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Original Article

Communal sheep farmer’s knowledge and attitudes on the incidence of gastrointestinal parasites in the Eastern Cape, South Africa

Mlungisi Selby Jansen, Nkululeko Nyangiwe, Yanga Simamkele Diniso, Mandla Yawa, Thando Conference Mpendulo, Mzwethu Dastile, Ishmael Festus Jaja.


Objective: Gastrointestinal parasites (GIPs) negatively impact small ruminant production and pro¬ductivity nationwide, particularly in tropical and sub-tropic regions. Amongst other nematodes, Haemonchus contortus, Trichostrongylus colubriformis, and Teladorsagia circumcincta are the most common species in small ruminants animals. Thus, this study aimed to investigate communal sheep farmer’s knowledge and attitudes toward GIPs in the Eastern Cape Province, South Africa.
Materials and Methods: A cross-sectional survey was conducted between September and November 2018 from three agro-ecological zones, namely, arid region, semi-humid, and humid. All data from this study were analysed with the Statistical Analysis System.
Results: Of the total of 107 farmers who participated in the study, 69% were males, and 38% were females. Most livestock owners (85%) were aged >46 years old across all the study areas. The majority of farmers (83%) perceived that their animals are susceptible to wireworm (H. contortus) during the hot-wet season, followed by the hot-dry season (14%), with relatively low during the cold season (2%). Most farmers (85%) interviewed revealed that lambs are more exposed to para¬sitic infection, than mature sheep (15%) across all agro-ecological zones. An insignificant number of farmers (8%) with knowledge about GIPs life cycle and its biology (92%) across all agro-eco¬logical zones. This study reveals a significant increase in the occurrence of GIPs over the past few years across all agro-ecological, with largely (67%) attributed to the resistance of the strain to deworming remedies and changes in climatic weather patterns (33%). The farming experience was strongly (p < 0.05) associated with the farmer’s gender and age. Helminths were reported significantly higher (p < 0.05) in humid zones than in other agro-ecological zones.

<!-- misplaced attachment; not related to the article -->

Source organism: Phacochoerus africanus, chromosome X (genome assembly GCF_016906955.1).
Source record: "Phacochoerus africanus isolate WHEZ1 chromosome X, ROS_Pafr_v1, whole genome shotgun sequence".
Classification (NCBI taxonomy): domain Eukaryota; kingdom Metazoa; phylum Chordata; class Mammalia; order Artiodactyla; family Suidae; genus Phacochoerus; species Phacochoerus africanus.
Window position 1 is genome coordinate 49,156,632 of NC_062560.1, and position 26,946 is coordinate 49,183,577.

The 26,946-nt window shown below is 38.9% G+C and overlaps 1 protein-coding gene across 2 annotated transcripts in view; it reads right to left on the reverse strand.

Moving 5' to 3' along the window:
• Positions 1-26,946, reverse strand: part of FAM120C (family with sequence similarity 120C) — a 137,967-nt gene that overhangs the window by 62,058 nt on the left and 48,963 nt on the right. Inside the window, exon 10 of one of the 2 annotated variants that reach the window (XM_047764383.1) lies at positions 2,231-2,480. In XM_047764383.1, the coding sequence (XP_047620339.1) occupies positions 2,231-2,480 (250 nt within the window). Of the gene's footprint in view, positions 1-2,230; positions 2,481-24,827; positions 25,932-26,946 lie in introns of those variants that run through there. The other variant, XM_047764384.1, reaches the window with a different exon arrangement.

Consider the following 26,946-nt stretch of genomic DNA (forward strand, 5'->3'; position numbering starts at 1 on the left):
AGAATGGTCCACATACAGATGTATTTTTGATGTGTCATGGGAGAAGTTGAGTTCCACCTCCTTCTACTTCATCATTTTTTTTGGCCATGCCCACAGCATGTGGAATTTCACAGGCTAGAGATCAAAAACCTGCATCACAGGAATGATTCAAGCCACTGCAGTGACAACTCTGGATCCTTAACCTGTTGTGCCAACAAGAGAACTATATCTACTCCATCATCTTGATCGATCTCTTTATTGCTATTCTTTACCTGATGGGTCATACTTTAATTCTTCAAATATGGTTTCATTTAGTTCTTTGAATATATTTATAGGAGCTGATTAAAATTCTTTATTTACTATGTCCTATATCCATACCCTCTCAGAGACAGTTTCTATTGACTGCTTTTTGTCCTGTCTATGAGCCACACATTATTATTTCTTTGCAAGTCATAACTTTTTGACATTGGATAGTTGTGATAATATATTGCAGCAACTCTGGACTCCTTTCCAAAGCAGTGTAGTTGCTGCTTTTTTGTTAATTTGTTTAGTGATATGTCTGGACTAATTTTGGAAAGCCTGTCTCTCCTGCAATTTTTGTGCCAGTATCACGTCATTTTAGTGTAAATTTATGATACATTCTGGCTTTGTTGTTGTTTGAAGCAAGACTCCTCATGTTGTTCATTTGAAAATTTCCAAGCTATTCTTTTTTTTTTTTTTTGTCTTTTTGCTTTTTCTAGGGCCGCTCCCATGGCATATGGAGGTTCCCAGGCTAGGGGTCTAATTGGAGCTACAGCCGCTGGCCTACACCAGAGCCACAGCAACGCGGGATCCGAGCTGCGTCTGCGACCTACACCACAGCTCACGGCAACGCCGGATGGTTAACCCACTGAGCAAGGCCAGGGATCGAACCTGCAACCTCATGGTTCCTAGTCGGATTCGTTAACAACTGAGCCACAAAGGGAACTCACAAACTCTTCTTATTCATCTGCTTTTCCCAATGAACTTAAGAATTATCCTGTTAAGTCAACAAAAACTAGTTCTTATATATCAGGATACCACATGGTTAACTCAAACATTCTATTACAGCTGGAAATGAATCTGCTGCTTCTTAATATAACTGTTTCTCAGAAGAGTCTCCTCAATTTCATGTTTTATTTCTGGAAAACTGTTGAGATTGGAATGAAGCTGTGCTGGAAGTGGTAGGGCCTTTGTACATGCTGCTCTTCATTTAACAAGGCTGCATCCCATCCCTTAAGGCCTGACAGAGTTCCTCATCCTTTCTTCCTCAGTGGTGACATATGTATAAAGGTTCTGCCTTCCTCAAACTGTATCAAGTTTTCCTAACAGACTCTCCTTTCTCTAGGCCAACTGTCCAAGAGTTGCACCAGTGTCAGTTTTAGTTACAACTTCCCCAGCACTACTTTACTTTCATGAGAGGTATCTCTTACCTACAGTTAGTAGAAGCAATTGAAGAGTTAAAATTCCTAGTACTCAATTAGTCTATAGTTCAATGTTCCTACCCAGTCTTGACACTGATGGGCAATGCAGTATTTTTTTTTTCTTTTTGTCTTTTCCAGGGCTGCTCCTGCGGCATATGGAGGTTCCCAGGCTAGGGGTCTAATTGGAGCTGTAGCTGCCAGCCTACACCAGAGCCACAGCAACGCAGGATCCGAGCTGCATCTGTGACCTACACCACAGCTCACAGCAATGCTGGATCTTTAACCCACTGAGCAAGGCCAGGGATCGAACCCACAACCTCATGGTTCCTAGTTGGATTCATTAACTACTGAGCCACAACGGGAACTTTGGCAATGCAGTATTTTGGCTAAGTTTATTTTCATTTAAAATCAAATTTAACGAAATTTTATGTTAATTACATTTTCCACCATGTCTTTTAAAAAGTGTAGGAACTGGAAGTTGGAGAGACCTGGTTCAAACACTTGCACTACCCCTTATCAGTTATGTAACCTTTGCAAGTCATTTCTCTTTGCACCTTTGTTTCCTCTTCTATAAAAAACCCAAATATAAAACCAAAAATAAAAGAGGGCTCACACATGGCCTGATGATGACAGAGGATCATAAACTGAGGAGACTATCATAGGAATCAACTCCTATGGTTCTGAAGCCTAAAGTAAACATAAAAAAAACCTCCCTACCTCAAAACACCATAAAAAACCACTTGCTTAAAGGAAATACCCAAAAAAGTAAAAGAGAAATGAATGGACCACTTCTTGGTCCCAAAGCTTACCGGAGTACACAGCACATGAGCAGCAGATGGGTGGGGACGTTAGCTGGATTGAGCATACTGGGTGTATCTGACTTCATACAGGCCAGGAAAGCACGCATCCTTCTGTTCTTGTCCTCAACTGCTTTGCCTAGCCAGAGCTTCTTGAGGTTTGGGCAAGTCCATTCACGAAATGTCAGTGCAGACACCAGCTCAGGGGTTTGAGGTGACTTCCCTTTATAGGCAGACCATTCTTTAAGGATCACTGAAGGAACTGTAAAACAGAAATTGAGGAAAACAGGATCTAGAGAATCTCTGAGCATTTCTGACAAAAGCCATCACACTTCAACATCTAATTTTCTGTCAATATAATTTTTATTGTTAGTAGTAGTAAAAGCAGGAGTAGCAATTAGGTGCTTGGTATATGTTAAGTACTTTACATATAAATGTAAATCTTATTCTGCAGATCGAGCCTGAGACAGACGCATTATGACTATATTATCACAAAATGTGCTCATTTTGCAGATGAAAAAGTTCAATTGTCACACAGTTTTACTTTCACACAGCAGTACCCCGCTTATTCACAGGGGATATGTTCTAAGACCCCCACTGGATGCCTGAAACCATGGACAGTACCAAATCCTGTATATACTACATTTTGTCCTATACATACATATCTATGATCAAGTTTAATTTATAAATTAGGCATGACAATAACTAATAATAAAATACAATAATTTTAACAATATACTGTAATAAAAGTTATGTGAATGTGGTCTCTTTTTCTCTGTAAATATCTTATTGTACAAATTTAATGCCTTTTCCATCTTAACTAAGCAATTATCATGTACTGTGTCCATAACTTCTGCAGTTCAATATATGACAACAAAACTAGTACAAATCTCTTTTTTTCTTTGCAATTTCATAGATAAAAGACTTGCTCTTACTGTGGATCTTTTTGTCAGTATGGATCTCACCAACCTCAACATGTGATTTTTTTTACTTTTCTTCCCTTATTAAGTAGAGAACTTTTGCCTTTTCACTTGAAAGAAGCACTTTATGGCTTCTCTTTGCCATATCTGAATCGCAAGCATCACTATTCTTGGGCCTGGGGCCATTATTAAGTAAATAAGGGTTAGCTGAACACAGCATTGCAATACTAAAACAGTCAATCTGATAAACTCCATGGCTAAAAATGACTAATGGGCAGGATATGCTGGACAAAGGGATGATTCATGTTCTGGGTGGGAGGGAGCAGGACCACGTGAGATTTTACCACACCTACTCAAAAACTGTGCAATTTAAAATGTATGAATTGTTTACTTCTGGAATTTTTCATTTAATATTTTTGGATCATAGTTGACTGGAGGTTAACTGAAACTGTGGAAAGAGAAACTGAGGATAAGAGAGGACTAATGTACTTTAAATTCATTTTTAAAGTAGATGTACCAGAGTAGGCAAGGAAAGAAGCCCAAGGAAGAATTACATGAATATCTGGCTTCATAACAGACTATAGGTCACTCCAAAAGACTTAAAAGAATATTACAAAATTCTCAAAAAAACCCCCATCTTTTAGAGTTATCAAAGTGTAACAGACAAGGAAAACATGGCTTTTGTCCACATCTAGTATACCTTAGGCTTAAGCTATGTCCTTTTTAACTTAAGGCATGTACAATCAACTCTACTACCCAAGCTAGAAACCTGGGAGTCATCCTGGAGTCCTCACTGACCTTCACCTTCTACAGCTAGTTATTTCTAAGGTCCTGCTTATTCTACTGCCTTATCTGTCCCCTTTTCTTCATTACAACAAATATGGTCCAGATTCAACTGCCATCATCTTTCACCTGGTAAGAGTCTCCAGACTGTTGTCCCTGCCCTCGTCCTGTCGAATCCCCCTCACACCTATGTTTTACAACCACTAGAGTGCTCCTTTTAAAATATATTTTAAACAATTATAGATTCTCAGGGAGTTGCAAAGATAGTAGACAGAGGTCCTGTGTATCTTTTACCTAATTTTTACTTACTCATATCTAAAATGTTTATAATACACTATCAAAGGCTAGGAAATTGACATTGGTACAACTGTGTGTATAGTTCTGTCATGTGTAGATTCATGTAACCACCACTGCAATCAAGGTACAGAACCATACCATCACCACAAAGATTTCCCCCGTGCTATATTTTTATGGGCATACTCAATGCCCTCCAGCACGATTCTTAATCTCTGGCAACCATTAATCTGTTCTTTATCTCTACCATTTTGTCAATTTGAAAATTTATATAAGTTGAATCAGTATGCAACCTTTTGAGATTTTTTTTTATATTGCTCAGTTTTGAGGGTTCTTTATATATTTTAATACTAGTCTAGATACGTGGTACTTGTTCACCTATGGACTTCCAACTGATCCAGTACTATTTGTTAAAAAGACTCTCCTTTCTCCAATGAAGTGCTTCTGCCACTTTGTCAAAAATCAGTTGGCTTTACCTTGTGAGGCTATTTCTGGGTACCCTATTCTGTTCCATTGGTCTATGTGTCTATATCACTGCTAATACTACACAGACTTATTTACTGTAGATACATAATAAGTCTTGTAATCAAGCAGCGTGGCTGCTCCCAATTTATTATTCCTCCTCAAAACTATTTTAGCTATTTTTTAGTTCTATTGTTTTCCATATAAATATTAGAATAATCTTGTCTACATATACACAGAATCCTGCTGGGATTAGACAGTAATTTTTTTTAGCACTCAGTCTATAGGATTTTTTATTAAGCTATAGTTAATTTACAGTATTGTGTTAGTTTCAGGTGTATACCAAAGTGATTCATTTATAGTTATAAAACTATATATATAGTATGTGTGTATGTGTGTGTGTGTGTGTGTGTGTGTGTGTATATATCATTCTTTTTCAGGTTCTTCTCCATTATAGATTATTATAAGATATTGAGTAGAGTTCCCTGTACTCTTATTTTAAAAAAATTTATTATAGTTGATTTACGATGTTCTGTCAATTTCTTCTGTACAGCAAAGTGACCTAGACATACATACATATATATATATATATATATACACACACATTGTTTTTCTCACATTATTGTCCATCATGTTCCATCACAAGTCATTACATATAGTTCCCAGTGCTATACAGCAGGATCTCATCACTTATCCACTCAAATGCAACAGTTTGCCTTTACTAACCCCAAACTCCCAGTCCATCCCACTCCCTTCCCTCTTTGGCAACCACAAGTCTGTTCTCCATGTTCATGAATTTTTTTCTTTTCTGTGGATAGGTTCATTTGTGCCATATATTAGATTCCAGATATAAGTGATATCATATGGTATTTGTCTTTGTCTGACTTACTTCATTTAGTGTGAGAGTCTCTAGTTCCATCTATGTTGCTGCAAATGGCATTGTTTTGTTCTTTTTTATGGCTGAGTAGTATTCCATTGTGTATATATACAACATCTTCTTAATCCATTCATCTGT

Conclusions: This study concludes that most farmers perceived lambs as more susceptible to GIPs than old sheep. Therefore, farmers should be enlightened about the infection and transmission dynamics of the GIPs to develop appropriate control measures against worm infection to boost sheep production in the study area. It was also suggested that farmers should adhere to remedial instruction and adopt rotational deworming programs to avoid anthelmintic resistance.

Key words: Agro-ecological zones; farmer’s perception; gastrointestinal parasites; sheep

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